Please note: This post is not meant to criticize or offend anyone who has experienced a death of friend of family and has had to make these decisions. It’s only intent is to bring attention to a practice that seems to me to go unquestioned, when there may be other, viable alternatives worthy of consideration.
There is an increasing trend for places to be owned, to be attached to names, to be logo-fied. At the university of Windsor we don’t just have a student centre, we have the “CAW Student Centre”. The buildings include the Toldo Building, The Jackman Centre for Dramatic Arts, Chrysler Tower, Chrysler Halls North & South — these are the names of local funders, who’ve made donations to the university. In the community, parks and greenspaces follow the trend too. People own property and build fences to keep others out. It carries on throughout life, until the ultimate in real estate ownership: a graveyard plot and tombstone, yours forever.
I’ve been telling people around me for years that I want to be cremated when I die and I’ve recently realized I don’t want to be responsible for using up even more land after I die. I don’t want to be tied (figuratively since I’ll be ashes) or have my memory tied to a single geographic location. When I’m done with my body, burn it up so it’s certain I’m dead (irrational fear of premature burial, thank you Edgar Allen Poe) and use me as compost to plant something — or else sprinkle me in a favourite place. I’m planning on living a good many more years so I’m not quite sure where that favourite place is yet.
Original photo: Crossover by Gemma Grace
I definitely know I don’t want any deadland. I feel no draw to the cemeteries where my grandparents are buried. I do feel drawn to the houses where they lived and where I visited them, to the things of theirs that I use in my home or have hanging on my walls or sitting on my shelves — these are the places and things that remind me of them. When I’m telling my children stories about them and their lives we look at these treasures. There is nothing for me at the cemetery.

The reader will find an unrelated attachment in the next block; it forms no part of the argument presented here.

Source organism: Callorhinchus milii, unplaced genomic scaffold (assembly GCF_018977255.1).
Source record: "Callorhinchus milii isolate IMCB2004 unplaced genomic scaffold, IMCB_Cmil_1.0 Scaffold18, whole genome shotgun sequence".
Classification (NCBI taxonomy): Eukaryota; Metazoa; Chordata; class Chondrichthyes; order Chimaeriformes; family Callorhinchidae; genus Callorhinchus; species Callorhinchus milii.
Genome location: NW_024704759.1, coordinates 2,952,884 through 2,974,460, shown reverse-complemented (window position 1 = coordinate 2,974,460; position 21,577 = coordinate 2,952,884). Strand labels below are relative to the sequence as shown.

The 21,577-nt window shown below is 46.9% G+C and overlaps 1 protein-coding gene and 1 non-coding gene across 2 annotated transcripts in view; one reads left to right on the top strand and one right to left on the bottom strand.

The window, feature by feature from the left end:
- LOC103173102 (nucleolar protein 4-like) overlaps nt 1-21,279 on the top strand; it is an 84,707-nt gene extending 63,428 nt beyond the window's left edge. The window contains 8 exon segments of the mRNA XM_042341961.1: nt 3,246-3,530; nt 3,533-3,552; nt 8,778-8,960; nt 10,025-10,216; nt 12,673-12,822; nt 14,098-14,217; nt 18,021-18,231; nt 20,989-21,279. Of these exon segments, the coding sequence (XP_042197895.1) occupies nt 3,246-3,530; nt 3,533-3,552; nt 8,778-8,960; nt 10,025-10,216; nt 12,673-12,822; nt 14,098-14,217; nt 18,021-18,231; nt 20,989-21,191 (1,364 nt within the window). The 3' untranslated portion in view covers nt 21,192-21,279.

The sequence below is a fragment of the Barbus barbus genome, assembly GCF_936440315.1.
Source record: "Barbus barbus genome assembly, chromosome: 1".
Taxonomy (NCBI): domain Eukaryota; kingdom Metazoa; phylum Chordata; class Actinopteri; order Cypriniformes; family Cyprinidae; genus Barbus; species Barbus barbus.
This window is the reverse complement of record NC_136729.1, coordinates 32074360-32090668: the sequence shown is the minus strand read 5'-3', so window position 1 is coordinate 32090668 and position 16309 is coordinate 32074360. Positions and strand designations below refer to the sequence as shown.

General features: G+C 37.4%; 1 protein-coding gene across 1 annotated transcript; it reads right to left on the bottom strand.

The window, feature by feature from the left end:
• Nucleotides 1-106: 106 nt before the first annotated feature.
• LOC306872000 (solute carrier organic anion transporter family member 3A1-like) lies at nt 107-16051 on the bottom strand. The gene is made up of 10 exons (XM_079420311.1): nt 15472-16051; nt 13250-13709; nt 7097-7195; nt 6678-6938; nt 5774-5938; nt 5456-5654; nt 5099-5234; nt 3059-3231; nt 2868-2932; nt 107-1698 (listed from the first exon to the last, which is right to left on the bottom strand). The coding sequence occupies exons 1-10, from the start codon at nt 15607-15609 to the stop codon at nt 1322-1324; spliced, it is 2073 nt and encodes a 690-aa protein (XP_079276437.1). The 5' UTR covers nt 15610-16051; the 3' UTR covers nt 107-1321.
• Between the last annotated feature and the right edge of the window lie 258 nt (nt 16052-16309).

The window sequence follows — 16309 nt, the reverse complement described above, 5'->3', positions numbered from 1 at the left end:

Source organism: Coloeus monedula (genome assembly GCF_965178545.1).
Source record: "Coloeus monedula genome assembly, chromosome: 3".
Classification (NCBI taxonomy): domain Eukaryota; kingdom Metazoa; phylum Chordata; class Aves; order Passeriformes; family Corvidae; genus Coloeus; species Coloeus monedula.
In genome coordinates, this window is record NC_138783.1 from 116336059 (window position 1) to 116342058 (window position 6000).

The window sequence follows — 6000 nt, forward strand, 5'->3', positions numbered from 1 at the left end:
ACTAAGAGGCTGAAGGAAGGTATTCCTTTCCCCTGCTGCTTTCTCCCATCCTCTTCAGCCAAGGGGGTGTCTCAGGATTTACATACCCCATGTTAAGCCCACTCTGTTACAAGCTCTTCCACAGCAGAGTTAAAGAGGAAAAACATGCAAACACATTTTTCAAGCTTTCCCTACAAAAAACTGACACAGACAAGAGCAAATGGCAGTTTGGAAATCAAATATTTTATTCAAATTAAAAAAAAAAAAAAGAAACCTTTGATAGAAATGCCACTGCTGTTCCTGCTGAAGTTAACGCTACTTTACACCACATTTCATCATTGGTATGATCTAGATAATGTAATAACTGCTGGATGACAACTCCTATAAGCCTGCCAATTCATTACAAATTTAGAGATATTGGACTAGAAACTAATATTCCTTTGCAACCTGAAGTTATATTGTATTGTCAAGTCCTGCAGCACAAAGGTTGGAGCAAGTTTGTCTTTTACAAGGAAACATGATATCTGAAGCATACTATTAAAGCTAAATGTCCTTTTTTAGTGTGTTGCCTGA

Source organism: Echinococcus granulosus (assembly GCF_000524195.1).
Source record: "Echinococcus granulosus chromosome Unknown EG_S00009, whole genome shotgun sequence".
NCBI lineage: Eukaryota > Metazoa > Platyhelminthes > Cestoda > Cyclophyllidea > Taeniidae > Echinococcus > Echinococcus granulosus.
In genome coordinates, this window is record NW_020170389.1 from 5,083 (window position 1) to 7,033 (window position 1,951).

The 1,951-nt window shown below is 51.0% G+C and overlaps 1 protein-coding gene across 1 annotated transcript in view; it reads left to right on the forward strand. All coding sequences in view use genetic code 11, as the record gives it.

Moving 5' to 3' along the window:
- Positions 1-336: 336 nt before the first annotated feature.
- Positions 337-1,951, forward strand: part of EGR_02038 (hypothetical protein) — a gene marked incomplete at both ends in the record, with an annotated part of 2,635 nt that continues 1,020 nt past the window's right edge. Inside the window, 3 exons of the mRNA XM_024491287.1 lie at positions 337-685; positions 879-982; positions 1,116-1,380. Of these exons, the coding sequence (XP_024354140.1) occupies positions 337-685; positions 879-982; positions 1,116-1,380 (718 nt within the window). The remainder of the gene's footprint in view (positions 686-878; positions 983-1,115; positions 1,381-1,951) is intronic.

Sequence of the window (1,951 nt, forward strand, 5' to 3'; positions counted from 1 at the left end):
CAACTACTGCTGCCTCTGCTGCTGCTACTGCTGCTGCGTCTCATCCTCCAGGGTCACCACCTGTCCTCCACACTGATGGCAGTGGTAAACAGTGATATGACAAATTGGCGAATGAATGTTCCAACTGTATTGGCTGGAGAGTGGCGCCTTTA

I do wonder at the amount of money that people spend on tombstones and plots and upkeep (not to mention caskets) and I wonder how it came to be that this is now the standard in our society — that people have accepted this as “what must be done” when someone dies. I wonder what those spaces would look like without the markers — if every marker were instead a tree would we still have air quality problems here? Is it that people fear being forgotten? That without the stone there is nothing to remind the living that they even existed? Or is it the living that want the stone and land? To make the act of remembering a physical exercise (go to the cemetery) instead of an emotional/intellectual one (talk about the dead, think about them, etc)? or is it something I just don’t understand?
I’d rather invest in my family and community now, and leave the space for the living — not because I have a need to be remembered, but because I can’t rationalize consuming resources after I’m dead. I just won’t be needing them.